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list price: $21.95
edition:Paperback
category: Fiction
published: Sep 2018
ISBN:9781988298344
publisher: Freehand Books

All of Us in Our Own Lives

by Manjushree Thapa

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literary, contemporary women
0 of 5
0 ratings
rated!
rated!
list price: $21.95
edition:Paperback
category: Fiction
published: Sep 2018
ISBN:9781988298344
publisher: Freehand Books
Description

A beautiful story of strangers who shape each other's lives in fateful ways, All of Us in Our Own Lives delves deeply into the lives of women and men in Nepal and into the world of international aid.

Ava Berriden, a Canadian lawyer, quits her corporate job in Toronto to move to Nepal, from where she was adopted as a baby. There she struggles to adapt to her new career in international aid and forge a connection with the country of her birth.

Ava's work brings her into contact with Indira Sharma, who has ambitions of becoming the first Nepali woman director of a NGO; Sapana Karki, a bright young teenager living a small village; and Gyanu, Sapana's brother, who has returned home from Dubai to settle his sister's future after their father's death. Their journeys collide in unexpected ways.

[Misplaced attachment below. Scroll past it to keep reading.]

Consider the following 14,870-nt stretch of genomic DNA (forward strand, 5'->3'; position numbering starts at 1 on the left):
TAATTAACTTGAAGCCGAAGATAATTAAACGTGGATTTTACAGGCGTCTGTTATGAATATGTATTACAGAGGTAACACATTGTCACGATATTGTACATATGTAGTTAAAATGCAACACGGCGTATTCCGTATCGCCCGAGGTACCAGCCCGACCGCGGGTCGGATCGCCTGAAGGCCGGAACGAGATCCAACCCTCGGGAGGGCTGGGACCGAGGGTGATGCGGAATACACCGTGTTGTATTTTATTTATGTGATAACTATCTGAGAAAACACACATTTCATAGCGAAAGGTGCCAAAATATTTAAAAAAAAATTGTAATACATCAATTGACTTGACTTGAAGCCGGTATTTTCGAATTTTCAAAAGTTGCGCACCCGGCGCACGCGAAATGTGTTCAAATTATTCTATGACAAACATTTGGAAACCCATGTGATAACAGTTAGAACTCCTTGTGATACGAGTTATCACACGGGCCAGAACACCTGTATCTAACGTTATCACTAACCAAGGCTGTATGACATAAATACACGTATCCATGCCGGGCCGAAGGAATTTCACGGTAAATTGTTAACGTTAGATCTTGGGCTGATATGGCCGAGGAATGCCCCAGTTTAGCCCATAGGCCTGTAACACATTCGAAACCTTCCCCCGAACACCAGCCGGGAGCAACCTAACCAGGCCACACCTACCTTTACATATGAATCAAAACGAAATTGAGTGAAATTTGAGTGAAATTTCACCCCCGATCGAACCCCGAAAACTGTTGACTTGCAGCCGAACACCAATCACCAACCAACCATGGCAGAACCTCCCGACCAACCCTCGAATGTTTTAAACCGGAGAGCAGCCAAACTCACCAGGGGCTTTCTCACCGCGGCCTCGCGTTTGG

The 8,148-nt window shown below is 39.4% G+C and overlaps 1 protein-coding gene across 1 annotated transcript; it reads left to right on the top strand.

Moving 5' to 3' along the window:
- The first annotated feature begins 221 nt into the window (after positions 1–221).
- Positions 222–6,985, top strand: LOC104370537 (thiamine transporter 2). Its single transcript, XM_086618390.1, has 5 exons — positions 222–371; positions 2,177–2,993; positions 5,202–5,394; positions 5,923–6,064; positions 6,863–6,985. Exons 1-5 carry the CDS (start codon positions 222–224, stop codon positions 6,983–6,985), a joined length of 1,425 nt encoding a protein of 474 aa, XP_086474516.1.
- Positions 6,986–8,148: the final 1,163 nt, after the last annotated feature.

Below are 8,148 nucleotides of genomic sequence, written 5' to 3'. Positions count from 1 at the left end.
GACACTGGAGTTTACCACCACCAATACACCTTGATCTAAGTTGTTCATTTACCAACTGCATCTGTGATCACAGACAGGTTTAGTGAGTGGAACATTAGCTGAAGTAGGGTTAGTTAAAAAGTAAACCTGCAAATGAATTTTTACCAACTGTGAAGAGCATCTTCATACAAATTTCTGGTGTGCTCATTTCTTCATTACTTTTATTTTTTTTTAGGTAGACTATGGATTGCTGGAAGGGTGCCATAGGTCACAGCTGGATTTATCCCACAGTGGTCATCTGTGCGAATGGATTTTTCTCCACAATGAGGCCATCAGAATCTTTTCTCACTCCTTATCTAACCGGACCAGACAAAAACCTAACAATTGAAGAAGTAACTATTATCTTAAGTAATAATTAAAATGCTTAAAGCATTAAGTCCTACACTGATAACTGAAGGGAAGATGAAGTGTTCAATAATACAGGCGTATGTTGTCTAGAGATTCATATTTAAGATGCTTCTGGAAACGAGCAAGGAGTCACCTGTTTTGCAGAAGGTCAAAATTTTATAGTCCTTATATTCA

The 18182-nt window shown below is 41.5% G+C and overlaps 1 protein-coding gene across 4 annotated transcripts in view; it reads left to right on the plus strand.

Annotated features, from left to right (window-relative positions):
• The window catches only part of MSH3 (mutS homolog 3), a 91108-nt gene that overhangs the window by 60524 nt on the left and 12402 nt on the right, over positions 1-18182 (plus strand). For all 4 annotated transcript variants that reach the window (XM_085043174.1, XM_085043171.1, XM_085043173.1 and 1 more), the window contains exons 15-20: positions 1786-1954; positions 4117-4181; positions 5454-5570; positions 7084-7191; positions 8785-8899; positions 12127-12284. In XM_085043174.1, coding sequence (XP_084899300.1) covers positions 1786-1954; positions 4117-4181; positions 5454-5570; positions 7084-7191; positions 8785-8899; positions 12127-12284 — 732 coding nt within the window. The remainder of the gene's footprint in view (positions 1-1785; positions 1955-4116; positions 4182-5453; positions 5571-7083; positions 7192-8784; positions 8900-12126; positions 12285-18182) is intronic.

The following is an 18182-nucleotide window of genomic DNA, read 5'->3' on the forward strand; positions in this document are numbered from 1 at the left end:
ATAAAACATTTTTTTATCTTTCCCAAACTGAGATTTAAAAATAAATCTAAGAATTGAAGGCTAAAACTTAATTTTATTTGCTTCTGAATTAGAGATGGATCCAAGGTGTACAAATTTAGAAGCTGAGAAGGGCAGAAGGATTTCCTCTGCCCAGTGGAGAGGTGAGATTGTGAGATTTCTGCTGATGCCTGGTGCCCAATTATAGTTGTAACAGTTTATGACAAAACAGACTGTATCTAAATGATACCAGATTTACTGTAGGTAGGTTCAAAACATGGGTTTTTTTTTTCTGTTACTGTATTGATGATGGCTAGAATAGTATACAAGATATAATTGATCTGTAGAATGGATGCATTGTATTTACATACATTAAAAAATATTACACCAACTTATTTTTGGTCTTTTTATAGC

All of Us in Our Own Lives is a stunning, keenly observant novel about human interconnectedness, about privilege, and about the ethics of international aid (the earnestness and idealism and yet its cynical, moneyed nature).

About the Author

Manjushree Thapa was born in Kathmandu and raised in Nepal, Canada, and the United States. She has written several books of fiction and non-fiction. Her essays have appeared in the New York Times, the London Review of Books, Newsweek, and the Globe and Mail. All of Us in Our Own Lives is the first novel she wrote after moving to Toronto.

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Editorial Review

"This is such a beautiful novel. It begins kaleidoscopic and then, almost without the reader realizing, coheres into an extraordinary train of thought and action, driven by both happenstance and connection . . . [Thapa] writes about Nepal with great intensity and insight and she writes about the utter necessity of these interdependent lives." - Madeleine Thien, winner of the Giller Prize for Do Not Say We Have Nothing

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